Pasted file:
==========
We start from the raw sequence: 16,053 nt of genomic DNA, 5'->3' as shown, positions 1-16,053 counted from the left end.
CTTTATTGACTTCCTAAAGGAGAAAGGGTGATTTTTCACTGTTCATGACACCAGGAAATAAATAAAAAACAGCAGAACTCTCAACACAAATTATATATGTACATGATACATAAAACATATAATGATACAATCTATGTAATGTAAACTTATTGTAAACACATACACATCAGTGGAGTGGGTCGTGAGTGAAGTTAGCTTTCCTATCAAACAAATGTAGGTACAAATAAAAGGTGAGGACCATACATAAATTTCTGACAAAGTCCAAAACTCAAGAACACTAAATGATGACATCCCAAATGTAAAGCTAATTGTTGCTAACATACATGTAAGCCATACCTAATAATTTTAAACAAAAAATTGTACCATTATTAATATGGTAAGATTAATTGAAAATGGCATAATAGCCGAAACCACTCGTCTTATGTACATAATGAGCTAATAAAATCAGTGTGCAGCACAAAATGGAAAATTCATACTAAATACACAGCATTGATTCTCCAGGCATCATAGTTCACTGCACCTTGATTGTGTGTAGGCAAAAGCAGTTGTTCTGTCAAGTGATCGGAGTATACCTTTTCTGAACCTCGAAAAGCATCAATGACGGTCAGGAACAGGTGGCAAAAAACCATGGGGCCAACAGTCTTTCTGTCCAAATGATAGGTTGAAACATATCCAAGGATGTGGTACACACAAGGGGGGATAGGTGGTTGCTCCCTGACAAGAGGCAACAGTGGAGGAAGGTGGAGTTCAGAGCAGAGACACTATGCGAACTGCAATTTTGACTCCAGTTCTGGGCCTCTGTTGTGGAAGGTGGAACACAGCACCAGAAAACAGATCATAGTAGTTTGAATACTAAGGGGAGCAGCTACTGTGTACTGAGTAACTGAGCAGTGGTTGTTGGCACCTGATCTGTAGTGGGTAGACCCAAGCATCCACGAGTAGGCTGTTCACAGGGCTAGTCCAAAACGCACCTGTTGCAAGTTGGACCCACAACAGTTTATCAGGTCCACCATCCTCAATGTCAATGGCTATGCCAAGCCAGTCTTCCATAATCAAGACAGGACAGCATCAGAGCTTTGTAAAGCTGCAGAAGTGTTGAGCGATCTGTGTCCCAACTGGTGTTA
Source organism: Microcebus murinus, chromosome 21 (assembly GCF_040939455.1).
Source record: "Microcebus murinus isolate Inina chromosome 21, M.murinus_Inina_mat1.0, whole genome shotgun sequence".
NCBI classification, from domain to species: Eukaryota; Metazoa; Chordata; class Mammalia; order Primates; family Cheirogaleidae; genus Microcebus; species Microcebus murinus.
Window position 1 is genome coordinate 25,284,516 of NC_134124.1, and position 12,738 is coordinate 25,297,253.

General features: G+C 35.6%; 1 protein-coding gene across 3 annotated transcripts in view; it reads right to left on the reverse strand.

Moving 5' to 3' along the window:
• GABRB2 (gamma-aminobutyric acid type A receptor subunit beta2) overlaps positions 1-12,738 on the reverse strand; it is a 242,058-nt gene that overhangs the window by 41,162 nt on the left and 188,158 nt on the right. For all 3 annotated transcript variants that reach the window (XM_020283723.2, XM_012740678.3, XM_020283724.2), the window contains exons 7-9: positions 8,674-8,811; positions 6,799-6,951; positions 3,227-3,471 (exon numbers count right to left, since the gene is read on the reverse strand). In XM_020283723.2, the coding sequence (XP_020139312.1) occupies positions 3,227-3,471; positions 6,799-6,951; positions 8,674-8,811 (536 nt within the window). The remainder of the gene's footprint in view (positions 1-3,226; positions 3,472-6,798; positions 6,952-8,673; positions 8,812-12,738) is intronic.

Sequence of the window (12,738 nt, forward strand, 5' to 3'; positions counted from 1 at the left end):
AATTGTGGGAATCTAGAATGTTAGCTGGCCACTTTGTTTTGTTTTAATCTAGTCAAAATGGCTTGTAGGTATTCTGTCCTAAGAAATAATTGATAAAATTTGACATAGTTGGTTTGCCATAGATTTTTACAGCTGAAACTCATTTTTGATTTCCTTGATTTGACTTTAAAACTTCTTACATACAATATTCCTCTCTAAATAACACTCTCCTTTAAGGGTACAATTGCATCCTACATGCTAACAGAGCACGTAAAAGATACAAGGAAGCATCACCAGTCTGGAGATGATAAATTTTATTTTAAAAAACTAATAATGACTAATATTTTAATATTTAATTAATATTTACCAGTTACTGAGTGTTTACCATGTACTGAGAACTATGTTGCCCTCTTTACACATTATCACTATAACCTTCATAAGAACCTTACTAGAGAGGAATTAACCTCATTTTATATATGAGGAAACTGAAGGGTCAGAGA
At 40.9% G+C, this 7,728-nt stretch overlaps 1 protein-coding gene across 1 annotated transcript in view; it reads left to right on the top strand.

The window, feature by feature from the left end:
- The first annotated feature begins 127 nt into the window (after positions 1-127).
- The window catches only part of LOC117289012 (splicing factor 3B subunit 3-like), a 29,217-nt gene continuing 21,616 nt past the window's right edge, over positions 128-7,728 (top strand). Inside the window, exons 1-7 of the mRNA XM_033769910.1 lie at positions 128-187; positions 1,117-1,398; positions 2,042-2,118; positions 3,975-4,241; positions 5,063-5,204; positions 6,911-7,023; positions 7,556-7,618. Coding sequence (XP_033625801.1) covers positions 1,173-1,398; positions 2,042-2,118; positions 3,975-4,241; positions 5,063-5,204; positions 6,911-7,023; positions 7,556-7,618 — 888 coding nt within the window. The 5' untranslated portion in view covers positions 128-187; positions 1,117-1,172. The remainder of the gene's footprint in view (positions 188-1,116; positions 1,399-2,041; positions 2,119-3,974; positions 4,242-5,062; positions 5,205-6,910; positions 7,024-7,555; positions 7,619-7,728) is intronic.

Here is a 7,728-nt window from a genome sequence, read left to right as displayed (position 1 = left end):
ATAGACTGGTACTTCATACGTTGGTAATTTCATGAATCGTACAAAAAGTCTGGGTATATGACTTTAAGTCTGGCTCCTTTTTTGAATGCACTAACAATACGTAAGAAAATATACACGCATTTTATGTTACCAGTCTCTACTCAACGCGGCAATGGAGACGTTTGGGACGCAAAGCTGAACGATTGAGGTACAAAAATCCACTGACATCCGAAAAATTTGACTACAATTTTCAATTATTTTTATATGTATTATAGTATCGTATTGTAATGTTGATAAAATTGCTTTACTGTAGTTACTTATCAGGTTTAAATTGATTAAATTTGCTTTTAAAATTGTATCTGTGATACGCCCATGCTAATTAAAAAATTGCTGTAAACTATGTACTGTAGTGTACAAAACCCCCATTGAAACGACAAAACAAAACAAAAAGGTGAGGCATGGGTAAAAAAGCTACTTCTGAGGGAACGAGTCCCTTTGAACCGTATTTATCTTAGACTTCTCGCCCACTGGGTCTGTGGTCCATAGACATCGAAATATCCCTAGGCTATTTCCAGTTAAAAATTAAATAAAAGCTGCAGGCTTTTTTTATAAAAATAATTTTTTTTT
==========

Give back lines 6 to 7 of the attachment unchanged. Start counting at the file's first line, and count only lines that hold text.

Window position 1 is genome coordinate 25,284,516 of NC_134124.1, and position 12,738 is coordinate 25,297,253.

General features: G+C 35.6%; 1 protein-coding gene across 3 annotated transcripts in view; it reads right to left on the reverse strand.